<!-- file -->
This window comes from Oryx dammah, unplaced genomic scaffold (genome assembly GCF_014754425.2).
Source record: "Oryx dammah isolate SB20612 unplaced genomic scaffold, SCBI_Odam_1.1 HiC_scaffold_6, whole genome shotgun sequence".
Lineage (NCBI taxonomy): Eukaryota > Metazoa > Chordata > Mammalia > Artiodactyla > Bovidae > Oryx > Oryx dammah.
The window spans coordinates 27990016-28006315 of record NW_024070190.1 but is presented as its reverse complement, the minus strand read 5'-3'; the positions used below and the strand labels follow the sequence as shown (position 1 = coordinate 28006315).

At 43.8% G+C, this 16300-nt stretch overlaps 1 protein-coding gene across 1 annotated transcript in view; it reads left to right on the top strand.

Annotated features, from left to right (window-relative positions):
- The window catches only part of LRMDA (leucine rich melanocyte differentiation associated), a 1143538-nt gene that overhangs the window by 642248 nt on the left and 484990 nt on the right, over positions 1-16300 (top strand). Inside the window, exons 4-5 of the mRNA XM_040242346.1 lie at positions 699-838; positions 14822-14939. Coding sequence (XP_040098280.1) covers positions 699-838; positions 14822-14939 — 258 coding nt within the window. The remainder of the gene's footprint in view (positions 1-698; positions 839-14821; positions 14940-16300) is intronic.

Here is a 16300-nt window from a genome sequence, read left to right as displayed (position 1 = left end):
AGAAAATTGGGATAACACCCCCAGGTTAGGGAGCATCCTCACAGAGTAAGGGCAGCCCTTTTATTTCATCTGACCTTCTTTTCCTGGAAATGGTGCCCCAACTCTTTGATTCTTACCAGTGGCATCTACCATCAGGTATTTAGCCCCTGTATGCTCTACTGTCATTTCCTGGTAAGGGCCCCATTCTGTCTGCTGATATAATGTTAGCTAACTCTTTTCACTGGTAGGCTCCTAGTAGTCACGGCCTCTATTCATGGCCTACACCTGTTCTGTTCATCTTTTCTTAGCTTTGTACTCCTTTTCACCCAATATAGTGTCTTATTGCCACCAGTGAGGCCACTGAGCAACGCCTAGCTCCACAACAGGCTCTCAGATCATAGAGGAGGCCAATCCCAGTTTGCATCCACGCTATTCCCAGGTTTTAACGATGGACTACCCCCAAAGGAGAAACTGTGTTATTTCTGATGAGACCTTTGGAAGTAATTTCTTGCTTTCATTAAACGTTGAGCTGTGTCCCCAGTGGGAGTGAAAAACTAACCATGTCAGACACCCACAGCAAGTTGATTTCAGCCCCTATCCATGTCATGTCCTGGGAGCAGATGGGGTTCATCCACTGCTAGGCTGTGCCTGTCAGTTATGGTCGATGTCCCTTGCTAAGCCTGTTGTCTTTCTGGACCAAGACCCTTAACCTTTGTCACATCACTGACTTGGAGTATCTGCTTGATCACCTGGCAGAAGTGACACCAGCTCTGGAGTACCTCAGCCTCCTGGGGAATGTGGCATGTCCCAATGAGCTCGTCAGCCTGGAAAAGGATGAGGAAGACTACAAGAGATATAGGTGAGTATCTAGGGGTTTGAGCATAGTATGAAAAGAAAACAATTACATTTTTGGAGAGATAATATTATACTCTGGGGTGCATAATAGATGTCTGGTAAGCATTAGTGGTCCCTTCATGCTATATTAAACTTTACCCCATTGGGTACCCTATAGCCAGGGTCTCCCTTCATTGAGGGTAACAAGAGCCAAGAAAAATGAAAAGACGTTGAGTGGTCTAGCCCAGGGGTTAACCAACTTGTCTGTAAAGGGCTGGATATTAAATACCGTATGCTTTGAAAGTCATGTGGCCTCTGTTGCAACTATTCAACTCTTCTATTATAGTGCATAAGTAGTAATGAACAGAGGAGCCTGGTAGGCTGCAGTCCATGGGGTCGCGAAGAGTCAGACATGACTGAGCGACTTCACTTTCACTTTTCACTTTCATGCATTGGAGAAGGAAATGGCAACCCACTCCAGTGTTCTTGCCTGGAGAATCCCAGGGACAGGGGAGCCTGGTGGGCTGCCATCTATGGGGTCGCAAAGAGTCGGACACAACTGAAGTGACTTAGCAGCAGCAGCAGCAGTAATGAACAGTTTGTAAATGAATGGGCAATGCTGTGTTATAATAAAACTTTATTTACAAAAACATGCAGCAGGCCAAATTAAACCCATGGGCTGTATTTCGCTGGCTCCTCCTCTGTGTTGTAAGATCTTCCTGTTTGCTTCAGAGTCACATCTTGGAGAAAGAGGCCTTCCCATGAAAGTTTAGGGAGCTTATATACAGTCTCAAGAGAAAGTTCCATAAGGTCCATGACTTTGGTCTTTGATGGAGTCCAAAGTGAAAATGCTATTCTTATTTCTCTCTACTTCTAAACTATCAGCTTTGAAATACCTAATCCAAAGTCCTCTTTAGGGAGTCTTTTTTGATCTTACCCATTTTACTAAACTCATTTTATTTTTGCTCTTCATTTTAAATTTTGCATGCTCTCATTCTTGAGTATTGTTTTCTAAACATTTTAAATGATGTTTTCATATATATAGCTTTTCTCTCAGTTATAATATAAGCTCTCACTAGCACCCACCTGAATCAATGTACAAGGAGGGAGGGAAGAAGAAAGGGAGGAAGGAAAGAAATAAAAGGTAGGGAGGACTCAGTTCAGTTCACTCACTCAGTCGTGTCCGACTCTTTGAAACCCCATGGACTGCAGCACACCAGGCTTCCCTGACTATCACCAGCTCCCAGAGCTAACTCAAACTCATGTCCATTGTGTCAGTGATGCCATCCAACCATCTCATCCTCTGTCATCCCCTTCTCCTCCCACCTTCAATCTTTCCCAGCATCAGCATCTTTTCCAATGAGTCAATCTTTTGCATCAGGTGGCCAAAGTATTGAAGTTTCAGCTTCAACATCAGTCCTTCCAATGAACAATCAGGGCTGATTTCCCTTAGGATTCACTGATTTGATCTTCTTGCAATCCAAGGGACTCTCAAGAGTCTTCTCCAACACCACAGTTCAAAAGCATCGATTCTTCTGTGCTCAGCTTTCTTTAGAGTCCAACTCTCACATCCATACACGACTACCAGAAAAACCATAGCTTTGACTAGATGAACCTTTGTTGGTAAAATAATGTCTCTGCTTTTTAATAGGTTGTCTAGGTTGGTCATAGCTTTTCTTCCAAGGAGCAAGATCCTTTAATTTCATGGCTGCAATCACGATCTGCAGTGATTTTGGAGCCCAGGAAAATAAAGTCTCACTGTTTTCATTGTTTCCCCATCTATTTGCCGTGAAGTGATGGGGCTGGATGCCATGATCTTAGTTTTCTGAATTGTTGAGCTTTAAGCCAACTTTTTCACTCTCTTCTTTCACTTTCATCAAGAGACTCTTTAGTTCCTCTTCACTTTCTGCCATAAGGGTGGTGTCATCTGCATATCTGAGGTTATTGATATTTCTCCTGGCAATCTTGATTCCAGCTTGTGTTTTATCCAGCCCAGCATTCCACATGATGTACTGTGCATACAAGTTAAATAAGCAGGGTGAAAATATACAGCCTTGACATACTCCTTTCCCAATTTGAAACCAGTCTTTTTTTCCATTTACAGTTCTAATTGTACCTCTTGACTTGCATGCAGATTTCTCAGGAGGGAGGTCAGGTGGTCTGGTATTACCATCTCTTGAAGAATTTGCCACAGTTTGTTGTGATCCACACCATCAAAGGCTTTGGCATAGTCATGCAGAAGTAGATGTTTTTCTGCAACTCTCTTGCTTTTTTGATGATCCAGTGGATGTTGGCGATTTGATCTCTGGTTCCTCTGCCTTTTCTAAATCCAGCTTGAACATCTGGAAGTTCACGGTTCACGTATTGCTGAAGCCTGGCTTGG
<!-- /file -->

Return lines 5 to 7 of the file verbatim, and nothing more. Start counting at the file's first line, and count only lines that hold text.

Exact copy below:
At 43.8% G+C, this 16300-nt stretch overlaps 1 protein-coding gene across 1 annotated transcript in view; it reads left to right on the top strand.

Annotated features, from left to right (window-relative positions):
- The window catches only part of LRMDA (leucine rich melanocyte differentiation associated), a 1143538-nt gene that overhangs the window by 642248 nt on the left and 484990 nt on the right, over positions 1-16300 (top strand). Inside the window, exons 4-5 of the mRNA XM_040242346.1 lie at positions 699-838; positions 14822-14939. Coding sequence (XP_040098280.1) covers positions 699-838; positions 14822-14939 — 258 coding nt within the window. The remainder of the gene's footprint in view (positions 1-698; positions 839-14821; positions 14940-16300) is intronic.